She was from Magdala.
Her name means “obstinate or rebellious.” The word obstinate comes from a Latin word that means resolved, determined, persistent. When Mary was healed, she persistently followed Jesus and became one of the first evangelists after His resurrection.
Her story: Matthew 27:55-61, 28:1-10 ; Mark 15:40-47, 16:1-11; Luke 8:2-3, 24:1-12; John 19:25-20:18
When Jesus traveled a second time in Galilee, he healed several women of sicknesses and casted out demons. On that trip, he freed Mary of Magda (a Magdalene) of seven demons. She was part of a group of women who followed Jesus and supported His ministry. Mary Magdalene was at Calvary when Jesus was crucified. She was in a group of women watching from a distance. When Jesus’ body was removed from the cross, Mary followed the men and saw the tomb where Jesus’ body was placed. Mary and her friends arrived early at the tomb on the first day of the week with spices to care for Jesus’ burial. At the tomb, they found the stone covering the opening rolled back. They met angels and were instructed to go and tell the disciples, especially Peter, that Jesus had risen just as He said He would. The women quickly and quietly hurried back to the disciples and delivered the message. Peter and John ran back to the grave and Mary followed them. While they went inside, Mary met the angels again and Jesus. She didn’t recognize Him until He called her name. He gave her another message for the disciples and she delivered that message as well.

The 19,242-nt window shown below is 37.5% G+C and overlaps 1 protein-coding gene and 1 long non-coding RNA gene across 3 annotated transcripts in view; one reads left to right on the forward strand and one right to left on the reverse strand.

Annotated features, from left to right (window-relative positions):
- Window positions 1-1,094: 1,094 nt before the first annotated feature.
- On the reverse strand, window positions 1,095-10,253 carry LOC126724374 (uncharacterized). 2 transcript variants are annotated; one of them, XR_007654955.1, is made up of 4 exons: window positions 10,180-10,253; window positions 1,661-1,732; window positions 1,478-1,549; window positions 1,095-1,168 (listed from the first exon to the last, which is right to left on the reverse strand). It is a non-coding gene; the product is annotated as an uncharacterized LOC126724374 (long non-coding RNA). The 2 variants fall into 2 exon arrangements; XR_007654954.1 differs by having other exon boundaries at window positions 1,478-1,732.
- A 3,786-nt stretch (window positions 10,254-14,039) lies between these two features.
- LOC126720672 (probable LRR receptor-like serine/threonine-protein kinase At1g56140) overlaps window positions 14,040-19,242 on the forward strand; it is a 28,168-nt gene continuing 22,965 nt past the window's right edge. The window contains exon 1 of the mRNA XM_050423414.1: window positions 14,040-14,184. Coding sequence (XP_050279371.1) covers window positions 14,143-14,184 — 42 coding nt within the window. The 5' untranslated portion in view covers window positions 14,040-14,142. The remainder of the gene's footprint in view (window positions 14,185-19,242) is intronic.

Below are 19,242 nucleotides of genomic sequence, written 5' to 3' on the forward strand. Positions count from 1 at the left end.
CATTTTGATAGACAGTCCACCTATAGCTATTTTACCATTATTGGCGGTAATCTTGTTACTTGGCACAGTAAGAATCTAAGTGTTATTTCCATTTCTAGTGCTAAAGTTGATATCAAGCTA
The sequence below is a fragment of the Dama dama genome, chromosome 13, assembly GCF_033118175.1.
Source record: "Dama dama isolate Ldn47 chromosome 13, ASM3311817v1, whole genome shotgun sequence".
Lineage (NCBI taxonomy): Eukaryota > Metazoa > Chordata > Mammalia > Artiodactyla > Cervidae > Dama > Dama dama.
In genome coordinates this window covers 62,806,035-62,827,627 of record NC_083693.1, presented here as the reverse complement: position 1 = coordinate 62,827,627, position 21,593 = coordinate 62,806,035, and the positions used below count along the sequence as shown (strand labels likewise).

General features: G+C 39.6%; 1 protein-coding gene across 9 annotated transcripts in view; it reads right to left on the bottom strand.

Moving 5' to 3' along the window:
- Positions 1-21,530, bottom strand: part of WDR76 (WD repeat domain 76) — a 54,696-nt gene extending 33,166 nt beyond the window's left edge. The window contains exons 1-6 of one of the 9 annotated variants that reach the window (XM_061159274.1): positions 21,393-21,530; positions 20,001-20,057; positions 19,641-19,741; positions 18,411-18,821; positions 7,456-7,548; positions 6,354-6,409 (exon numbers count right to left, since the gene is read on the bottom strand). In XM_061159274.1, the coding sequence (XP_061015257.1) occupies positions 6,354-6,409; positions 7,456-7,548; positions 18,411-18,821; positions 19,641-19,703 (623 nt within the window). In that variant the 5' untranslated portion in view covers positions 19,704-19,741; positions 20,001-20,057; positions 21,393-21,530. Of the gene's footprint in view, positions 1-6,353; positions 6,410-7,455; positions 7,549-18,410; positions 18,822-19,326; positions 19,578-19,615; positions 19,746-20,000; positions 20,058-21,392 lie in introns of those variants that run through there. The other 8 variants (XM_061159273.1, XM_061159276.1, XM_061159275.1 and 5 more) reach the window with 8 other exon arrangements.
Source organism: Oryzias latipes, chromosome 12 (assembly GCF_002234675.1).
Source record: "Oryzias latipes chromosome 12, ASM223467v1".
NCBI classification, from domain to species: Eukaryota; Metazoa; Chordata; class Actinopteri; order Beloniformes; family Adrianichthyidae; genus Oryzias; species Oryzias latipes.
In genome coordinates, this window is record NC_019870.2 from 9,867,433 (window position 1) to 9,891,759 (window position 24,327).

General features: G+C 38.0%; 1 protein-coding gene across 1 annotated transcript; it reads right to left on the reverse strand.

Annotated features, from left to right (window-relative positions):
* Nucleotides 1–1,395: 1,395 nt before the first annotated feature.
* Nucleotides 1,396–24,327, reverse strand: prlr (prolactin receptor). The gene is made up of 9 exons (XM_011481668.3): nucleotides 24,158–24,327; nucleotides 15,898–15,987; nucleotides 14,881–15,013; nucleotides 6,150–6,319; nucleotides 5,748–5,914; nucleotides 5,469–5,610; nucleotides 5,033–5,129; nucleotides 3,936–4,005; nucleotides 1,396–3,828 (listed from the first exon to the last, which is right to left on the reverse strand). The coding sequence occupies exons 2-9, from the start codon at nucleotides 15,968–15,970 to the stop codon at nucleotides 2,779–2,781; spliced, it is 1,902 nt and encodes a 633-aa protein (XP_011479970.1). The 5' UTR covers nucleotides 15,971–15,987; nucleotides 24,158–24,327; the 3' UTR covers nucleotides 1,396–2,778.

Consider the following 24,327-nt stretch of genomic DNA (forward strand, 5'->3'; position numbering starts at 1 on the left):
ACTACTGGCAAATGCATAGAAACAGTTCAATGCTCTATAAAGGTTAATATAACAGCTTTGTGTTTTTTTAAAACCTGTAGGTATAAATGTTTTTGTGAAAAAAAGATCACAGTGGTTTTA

Her legacy for us: Once Mary found the Savior, she found ways to serve Him. She didn’t leave when things were hard, instead she continued to follow Him even when others were too grieved to follow. Every task she was given, she completed. Sharing the good news is a woman’s responsibility and privilege – it is not just for men to do.
Our response to Him: When You call my name, do I recognize Your voice? How can I become more diligent in following You? Who do You want me to “go and tell” about Your lovingkindness and saving grace?